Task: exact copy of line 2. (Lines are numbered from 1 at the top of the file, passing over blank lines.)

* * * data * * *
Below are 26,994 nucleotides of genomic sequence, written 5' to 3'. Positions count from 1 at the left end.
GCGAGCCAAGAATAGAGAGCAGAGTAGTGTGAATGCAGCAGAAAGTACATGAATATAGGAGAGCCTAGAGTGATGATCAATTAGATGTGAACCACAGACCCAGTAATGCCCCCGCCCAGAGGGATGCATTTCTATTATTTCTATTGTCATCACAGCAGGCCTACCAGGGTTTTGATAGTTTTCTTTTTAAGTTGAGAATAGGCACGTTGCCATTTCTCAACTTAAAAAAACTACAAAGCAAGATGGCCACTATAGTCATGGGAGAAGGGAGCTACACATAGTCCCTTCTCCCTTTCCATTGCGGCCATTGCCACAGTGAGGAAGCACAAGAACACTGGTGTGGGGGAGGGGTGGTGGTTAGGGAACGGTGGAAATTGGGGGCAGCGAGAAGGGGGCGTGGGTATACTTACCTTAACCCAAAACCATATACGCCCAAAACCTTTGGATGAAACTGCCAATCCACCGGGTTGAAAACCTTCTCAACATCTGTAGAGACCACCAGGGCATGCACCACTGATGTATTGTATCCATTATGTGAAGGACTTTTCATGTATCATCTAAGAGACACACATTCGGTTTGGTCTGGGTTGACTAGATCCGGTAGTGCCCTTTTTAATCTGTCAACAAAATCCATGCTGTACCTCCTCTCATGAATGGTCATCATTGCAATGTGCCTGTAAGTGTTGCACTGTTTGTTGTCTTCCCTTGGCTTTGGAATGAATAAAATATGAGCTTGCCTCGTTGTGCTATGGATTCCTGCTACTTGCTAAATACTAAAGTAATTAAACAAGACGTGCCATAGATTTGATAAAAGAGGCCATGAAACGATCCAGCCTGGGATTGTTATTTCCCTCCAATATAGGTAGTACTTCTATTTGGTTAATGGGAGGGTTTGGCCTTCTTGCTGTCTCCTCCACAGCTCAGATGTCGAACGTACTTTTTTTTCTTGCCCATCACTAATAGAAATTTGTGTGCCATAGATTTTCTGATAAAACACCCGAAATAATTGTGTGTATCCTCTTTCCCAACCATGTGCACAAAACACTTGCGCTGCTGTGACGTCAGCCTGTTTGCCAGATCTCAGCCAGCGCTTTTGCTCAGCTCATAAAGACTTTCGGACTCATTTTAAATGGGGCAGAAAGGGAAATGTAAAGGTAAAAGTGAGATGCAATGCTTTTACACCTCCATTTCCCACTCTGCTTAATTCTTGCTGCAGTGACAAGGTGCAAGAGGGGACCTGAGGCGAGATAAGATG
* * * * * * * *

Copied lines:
GCGAGCCAAGAATAGAGAGCAGAGTAGTGTGAATGCAGCAGAAAGTACATGAATATAGGAGAGCCTAGAGTGATGATCAATTAGATGTGAACCACAGACCCAGTAATGCCCCCGCCCAGAGGGATGCATTTCTATTATTTCTATTGTCATCACAGCAGGCCTACCAGGGTTTTGATAGTTTTCTTTTTAAGTTGAGAATAGGCACGTTGCCATTTCTCAACTTAAAAAAACTACAAAGCAAGATGGCCACTATAGTCATGGGAGAAGGGAGCTACACATAGTCCCTTCTCCCTTTCCATTGCGGCCATTGCCACAGTGAGGAAGCACAAGAACACTGGTGTGGGGGAGGGGTGGTGGTTAGGGAACGGTGGAAATTGGGGGCAGCGAGAAGGGGGCGTGGGTATACTTACCTTAACCCAAAACCATATACGCCCAAAACCTTTGGATGAAACTGCCAATCCACCGGGTTGAAAACCTTCTCAACATCTGTAGAGACCACCAGGGCATGCACCACTGATGTATTGTATCCATTATGTGAAGGACTTTTCATGTATCATCTAAGAGACACACATTCGGTTTGGTCTGGGTTGACTAGATCCGGTAGTGCCCTTTTTAATCTGTCAACAAAATCCATGCTGTACCTCCTCTCATGAATGGTCATCATTGCAATGTGCCTGTAAGTGTTGCACTGTTTGTTGTCTTCCCTTGGCTTTGGAATGAATAAAATATGAGCTTGCCTCGTTGTGCTATGGATTCCTGCTACTTGCTAAATACTAAAGTAATTAAACAAGACGTGCCATAGATTTGATAAAAGAGGCCATGAAACGATCCAGCCTGGGATTGTTATTTCCCTCCAATATAGGTAGTACTTCTATTTGGTTAATGGGAGGGTTTGGCCTTCTTGCTGTCTCCTCCACAGCTCAGATGTCGAACGTACTTTTTTTTCTTGCCCATCACTAATAGAAATTTGTGTGCCATAGATTTTCTGATAAAACACCCGAAATAATTGTGTGTATCCTCTTTCCCAACCATGTGCACAAAACACTTGCGCTGCTGTGACGTCAGCCTGTTTGCCAGATCTCAGCCAGCGCTTTTGCTCAGCTCATAAAGACTTTCGGACTCATTTTAAATGGGGCAGAAAGGGAAATGTAAAGGTAAAAGTGAGATGCAATGCTTTTACACCTCCATTTCCCACTCTGCTTAATTCTTGCTGCAGTGACAAGGTGCAAGAGGGGACCTGAGGCGAGATAAGATG